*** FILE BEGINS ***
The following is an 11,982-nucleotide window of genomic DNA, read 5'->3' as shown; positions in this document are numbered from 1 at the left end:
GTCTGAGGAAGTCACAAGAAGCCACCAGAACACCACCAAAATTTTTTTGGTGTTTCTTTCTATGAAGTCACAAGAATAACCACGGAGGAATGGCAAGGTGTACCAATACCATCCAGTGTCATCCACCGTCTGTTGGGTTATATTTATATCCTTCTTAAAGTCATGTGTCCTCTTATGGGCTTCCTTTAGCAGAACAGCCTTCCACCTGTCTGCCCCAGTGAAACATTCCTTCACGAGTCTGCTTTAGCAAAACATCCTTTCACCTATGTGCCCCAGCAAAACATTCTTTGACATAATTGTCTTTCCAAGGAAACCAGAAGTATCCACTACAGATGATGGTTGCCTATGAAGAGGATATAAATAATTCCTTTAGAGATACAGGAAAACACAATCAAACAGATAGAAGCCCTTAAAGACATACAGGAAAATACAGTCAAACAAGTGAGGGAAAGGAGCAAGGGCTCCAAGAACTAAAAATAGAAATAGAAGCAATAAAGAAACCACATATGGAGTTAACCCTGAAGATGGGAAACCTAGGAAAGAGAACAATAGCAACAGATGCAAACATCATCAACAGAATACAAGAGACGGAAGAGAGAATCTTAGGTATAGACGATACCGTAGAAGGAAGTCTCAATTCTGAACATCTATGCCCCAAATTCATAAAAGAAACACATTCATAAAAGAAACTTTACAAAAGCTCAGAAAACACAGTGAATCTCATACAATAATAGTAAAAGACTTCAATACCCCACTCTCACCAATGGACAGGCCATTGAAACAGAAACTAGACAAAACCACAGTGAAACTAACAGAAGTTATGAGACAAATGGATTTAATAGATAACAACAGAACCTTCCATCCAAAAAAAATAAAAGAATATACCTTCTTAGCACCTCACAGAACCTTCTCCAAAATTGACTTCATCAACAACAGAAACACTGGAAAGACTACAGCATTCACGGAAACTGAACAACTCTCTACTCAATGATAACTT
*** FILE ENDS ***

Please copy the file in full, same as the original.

The following is an 11,982-nucleotide window of genomic DNA, read 5'->3' as shown; positions in this document are numbered from 1 at the left end:
GTCTGAGGAAGTCACAAGAAGCCACCAGAACACCACCAAAATTTTTTTGGTGTTTCTTTCTATGAAGTCACAAGAATAACCACGGAGGAATGGCAAGGTGTACCAATACCATCCAGTGTCATCCACCGTCTGTTGGGTTATATTTATATCCTTCTTAAAGTCATGTGTCCTCTTATGGGCTTCCTTTAGCAGAACAGCCTTCCACCTGTCTGCCCCAGTGAAACATTCCTTCACGAGTCTGCTTTAGCAAAACATCCTTTCACCTATGTGCCCCAGCAAAACATTCTTTGACATAATTGTCTTTCCAAGGAAACCAGAAGTATCCACTACAGATGATGGTTGCCTATGAAGAGGATATAAATAATTCCTTTAGAGATACAGGAAAACACAATCAAACAGATAGAAGCCCTTAAAGACATACAGGAAAATACAGTCAAACAAGTGAGGGAAAGGAGCAAGGGCTCCAAGAACTAAAAATAGAAATAGAAGCAATAAAGAAACCACATATGGAGTTAACCCTGAAGATGGGAAACCTAGGAAAGAGAACAATAGCAACAGATGCAAACATCATCAACAGAATACAAGAGACGGAAGAGAGAATCTTAGGTATAGACGATACCGTAGAAGGAAGTCTCAATTCTGAACATCTATGCCCCAAATTCATAAAAGAAACACATTCATAAAAGAAACTTTACAAAAGCTCAGAAAACACAGTGAATCTCATACAATAATAGTAAAAGACTTCAATACCCCACTCTCACCAATGGACAGGCCATTGAAACAGAAACTAGACAAAACCACAGTGAAACTAACAGAAGTTATGAGACAAATGGATTTAATAGATAACAACAGAACCTTCCATCCAAAAAAAATAAAAGAATATACCTTCTTAGCACCTCACAGAACCTTCTCCAAAATTGACTTCATCAACAACAGAAACACTGGAAAGACTACAGCATTCACGGAAACTGAACAACTCTCTACTCAATGATAACTT